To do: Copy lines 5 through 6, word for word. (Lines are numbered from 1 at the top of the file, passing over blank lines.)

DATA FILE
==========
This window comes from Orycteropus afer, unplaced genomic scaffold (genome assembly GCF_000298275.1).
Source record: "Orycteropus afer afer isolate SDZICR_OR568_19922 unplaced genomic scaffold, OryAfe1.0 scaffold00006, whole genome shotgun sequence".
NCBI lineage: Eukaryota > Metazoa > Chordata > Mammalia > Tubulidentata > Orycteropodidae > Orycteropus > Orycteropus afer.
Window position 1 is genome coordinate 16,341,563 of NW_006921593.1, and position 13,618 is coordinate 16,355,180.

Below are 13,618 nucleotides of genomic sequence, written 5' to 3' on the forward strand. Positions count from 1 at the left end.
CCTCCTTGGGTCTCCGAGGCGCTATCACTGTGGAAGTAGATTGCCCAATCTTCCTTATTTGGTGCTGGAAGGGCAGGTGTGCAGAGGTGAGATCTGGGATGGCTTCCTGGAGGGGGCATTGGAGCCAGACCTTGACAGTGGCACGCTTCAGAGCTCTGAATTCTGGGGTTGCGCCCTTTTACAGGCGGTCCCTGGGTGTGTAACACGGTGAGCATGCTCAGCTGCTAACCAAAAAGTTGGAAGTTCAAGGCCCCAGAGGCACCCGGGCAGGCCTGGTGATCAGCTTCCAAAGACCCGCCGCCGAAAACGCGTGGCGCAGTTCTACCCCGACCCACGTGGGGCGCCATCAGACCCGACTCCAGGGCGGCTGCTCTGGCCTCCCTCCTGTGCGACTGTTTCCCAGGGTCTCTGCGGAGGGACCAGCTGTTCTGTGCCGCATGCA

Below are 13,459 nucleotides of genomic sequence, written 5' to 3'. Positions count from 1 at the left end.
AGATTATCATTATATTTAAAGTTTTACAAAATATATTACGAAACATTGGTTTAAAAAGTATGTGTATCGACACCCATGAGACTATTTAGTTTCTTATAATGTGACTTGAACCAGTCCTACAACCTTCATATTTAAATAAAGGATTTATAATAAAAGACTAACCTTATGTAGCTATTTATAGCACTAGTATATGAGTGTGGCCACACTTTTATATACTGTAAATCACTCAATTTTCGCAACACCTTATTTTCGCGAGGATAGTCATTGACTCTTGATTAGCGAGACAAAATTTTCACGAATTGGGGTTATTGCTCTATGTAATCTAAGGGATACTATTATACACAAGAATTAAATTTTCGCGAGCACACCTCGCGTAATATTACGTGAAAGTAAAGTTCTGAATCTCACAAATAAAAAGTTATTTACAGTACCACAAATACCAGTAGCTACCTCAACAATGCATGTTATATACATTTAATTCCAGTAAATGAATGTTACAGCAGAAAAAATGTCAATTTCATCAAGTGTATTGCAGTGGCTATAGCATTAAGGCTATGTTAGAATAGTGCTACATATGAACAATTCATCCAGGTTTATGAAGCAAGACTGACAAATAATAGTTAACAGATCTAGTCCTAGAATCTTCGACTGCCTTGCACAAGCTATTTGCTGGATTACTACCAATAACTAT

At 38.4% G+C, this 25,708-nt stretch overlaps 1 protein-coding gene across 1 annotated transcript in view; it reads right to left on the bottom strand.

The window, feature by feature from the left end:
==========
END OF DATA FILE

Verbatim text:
Below are 13,618 nucleotides of genomic sequence, written 5' to 3' on the forward strand. Positions count from 1 at the left end.
CCTCCTTGGGTCTCCGAGGCGCTATCACTGTGGAAGTAGATTGCCCAATCTTCCTTATTTGGTGCTGGAAGGGCAGGTGTGCAGAGGTGAGATCTGGGATGGCTTCCTGGAGGGGGCATTGGAGCCAGACCTTGACAGTGGCACGCTTCAGAGCTCTGAATTCTGGGGTTGCGCCCTTTTACAGGCGGTCCCTGGGTGTGTAACACGGTGAGCATGCTCAGCTGCTAACCAAAAAGTTGGAAGTTCAAGGCCCCAGAGGCACCCGGGCAGGCCTGGTGATCAGCTTCCAAAGACCCGCCGCCGAAAACGCGTGGCGCAGTTCTACCCCGACCCACGTGGGGCGCCATCAGACCCGACTCCAGGGCGGCTGCTCTGGCCTCCCTCCTGTGCGACTGTTTCCCAGGGTCTCTGCGGAGGGACCAGCTGTTCTGTGCCGCATGCA